Box Vox

packaging as content

July 22, 2010

Polyhedral World Cup Redux

FootballPacks

Top, left: Nestlé Cheerios—(1998 600 gram World Cup Football Pack) by Field Packaging and Mayr Melnhof Karton; top, right:  Anita Nyotosetiadi’s 2010 Weetbix Socceroos Conceptual Packaging; middle, left: Midori soccer ball stationery; bottom photo: Coca-Cola Football 6-pack (India) Source: Worldstar Awards 2002 (from Global Package Gallery)

I know. The World Cup is over and this post might have been more topical a couple of weeks ago.

I just couldn’t let another year slip by without comparing these polyhedral packages. So I’m coming back to the subject of World Cup, ball-shaped packaging, after the fact. And since I’m American, I’ll be calling it a “soccer ball”…

For package designers wishing to construct a soccer-ball-shaped pack, the underlying geometry is the truncated icosahedron (i.e.: an icosahedron with its vertices cut off). The die-line of a true truncated icosahedron shaped pack will be pretty complicated. While a normal rectangular carton has 6 sides, this box will have 32 sides! Adding in a number of tucks and glued flaps, your looking at a difficult and expensive printing and folding project.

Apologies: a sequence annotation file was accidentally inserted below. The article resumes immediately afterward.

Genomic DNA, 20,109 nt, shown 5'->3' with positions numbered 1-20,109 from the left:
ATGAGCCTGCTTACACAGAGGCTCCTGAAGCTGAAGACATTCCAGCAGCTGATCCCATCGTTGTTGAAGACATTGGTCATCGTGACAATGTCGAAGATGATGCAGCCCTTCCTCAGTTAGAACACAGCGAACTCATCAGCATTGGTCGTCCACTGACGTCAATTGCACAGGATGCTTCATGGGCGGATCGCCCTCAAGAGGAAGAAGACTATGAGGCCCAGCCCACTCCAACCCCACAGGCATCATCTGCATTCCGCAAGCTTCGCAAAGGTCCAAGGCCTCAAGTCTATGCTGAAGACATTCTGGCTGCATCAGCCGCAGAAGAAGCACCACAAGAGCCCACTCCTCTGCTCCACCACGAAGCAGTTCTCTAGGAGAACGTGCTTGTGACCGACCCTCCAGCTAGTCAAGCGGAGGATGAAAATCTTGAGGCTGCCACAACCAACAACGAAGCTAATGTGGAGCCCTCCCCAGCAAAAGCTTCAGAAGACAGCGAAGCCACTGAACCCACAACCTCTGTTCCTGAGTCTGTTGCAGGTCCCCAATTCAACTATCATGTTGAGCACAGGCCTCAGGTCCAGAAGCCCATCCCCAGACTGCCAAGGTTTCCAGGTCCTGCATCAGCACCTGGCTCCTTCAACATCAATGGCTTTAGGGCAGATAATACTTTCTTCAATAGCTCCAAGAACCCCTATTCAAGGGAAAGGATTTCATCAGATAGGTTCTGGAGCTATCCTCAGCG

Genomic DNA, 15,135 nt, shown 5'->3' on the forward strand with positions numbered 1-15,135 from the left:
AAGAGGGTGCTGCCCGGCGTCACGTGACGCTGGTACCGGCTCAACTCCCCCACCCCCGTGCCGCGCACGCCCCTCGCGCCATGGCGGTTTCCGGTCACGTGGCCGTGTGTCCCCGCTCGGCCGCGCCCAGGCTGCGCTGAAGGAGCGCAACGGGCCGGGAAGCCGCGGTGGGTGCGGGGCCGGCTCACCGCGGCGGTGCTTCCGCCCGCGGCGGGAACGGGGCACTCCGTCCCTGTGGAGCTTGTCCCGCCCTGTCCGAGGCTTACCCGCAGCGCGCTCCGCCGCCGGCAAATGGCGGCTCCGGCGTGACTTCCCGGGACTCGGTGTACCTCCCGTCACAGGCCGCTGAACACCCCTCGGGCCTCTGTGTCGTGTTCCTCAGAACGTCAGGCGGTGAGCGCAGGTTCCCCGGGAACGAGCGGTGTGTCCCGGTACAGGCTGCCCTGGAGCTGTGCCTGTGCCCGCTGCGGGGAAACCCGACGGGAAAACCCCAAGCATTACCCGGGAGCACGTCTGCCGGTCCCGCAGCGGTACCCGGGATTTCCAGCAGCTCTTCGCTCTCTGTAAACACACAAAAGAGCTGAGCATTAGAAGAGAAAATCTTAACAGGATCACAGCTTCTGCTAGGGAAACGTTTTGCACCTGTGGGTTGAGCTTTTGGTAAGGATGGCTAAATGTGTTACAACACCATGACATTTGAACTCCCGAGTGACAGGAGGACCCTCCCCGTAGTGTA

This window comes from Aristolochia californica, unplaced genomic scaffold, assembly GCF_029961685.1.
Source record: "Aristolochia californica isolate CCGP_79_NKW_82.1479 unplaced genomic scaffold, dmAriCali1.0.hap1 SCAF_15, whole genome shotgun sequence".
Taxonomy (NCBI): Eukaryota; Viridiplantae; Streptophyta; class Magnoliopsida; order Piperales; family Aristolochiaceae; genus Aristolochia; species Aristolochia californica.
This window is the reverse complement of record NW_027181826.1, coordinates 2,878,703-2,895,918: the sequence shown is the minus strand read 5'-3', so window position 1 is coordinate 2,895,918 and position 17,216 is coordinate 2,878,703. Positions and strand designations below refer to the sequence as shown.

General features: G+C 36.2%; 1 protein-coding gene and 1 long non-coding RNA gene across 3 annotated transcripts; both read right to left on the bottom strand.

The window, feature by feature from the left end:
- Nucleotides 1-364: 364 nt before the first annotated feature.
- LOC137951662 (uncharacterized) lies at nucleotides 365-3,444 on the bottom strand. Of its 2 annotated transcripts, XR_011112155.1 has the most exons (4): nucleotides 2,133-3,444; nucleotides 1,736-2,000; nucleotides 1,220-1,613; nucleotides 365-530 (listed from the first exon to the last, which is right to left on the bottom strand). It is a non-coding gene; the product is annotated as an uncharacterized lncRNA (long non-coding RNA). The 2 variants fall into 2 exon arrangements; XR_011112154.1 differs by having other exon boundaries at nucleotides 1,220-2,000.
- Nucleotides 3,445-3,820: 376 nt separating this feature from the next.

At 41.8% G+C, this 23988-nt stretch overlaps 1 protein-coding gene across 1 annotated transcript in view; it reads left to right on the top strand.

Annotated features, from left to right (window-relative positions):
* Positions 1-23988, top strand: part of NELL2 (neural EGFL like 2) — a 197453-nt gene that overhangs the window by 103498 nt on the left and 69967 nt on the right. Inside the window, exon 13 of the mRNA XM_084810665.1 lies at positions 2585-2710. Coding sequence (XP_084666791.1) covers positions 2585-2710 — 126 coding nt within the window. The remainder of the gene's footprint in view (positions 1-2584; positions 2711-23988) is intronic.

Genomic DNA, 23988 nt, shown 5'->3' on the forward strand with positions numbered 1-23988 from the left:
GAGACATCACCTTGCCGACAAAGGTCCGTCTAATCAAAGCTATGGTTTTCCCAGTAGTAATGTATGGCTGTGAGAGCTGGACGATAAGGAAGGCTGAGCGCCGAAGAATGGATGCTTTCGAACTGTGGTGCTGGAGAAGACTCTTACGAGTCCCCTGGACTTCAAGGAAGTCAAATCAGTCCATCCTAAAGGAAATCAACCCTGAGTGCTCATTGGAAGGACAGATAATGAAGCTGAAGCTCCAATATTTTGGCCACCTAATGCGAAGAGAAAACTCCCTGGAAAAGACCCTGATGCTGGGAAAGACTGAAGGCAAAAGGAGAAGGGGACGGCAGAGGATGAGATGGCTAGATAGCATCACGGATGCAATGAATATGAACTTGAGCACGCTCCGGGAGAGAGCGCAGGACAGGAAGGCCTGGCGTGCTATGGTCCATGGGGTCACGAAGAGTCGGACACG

SoccerballNet
Photo on left: from Electric-Eye’s Flickr Photostream

Consequently, carton makers will make geometric compromises to bring costs down. The Cheerios box and the Weet-Bix concept box are simplified soccer balls. Some panels of the boxes are square, they have no pentagons, and some of the soccer ball’s hexagons are merely printed. Still, they’re fairly symmetrical and look enough like soccer balls to appeal to World Cup fans.

The small black & white “soccer ball” with the writing is a folded novelty-stationery/invitation thing. What’s striking about it, is that the geometry of the dodecahedron shape and the printed soccer ball pattern don’t match up at all—although they could have been made to. (As a result, the pattern looks a little like the Gateway cow spots.)

The only one of the packs that is geometrically a true truncated icosahedron is the 2002 Coca-Cola polyhedral six-pack. Clearly demonstrating that the soccer ball was never a good shape to efficiently contain six cylindrical soda cans.

Randy Ludacer
Beach Packaging Design